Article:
Our word “shroud” comes from the Old English word for “clothing,” and the first listing in the dictionary is for burial clothing.

We say that something is shrouded in mystery, meaning that it is wrapped or cloaked, as with a piece of clothing.

But a shroud is also a security device at the door of a store or other public building. These devices check for electronic security devices and reduce the chances of shrinkage. Increasingly, shrouds also offer another marketing opportunity.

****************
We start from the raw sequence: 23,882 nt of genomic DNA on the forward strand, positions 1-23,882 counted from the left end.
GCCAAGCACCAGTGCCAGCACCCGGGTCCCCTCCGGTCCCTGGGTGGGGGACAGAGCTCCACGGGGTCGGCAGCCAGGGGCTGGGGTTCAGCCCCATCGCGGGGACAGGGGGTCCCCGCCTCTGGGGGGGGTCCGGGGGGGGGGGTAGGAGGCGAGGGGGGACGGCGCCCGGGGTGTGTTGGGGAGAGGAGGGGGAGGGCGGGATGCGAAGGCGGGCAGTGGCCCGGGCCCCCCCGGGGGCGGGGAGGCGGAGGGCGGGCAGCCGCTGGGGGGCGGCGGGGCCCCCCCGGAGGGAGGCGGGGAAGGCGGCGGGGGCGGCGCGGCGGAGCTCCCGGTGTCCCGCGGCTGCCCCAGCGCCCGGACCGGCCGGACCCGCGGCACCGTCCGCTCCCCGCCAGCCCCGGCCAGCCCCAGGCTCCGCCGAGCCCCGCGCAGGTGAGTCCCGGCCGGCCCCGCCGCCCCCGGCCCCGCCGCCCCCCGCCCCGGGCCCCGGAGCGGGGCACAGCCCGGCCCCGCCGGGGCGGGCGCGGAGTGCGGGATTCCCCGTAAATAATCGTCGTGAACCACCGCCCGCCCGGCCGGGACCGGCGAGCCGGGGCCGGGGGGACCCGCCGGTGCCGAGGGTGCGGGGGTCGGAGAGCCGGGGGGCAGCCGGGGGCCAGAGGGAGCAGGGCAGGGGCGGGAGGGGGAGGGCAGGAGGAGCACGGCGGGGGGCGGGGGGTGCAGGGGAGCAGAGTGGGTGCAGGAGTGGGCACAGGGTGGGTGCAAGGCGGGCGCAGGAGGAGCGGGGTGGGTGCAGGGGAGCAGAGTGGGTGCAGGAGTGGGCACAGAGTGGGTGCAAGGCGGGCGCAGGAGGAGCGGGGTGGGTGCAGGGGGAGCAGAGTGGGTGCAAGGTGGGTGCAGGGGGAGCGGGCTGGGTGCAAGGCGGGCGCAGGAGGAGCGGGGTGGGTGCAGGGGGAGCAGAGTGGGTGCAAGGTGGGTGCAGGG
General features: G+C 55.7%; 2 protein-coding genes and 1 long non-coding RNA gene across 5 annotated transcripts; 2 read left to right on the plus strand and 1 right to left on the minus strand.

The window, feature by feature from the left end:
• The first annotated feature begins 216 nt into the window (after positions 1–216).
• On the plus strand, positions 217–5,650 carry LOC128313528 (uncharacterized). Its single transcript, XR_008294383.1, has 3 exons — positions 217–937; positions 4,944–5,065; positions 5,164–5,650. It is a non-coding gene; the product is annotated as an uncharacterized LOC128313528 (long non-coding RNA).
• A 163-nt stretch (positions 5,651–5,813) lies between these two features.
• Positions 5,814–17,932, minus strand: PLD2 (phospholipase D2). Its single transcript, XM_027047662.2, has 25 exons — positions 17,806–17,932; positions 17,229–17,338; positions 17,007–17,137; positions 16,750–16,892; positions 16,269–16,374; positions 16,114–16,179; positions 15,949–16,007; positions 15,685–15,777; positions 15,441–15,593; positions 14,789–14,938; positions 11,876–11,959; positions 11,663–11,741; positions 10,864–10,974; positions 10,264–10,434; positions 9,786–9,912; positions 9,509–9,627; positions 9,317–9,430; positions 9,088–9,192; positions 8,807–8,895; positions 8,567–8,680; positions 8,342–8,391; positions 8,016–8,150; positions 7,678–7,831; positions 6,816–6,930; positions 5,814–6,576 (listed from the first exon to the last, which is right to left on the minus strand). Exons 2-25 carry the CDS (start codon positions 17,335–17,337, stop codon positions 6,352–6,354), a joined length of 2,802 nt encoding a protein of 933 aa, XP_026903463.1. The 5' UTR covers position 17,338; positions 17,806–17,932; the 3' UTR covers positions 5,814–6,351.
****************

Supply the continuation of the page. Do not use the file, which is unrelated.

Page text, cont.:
What’s the connection between these security shrouds and burials? None. The word “shroud” is also used for rigging on ships. The ropes that keep the mast of a sailing ship in place are called shrouds.

So are many other things that look similar, such as the ropes on a parachute, rigging in a theater — and security shrouds, which at some point must have reminded someone of nautical rigging.

Ads on shrouds were originally for video games and movies, but now suppliers are using shrouds to increase awareness of products from cereal to electronics. Since every customer must pass through the shrouds on their way in and out of the store, the shrouds are very high traffic marketing opportunities.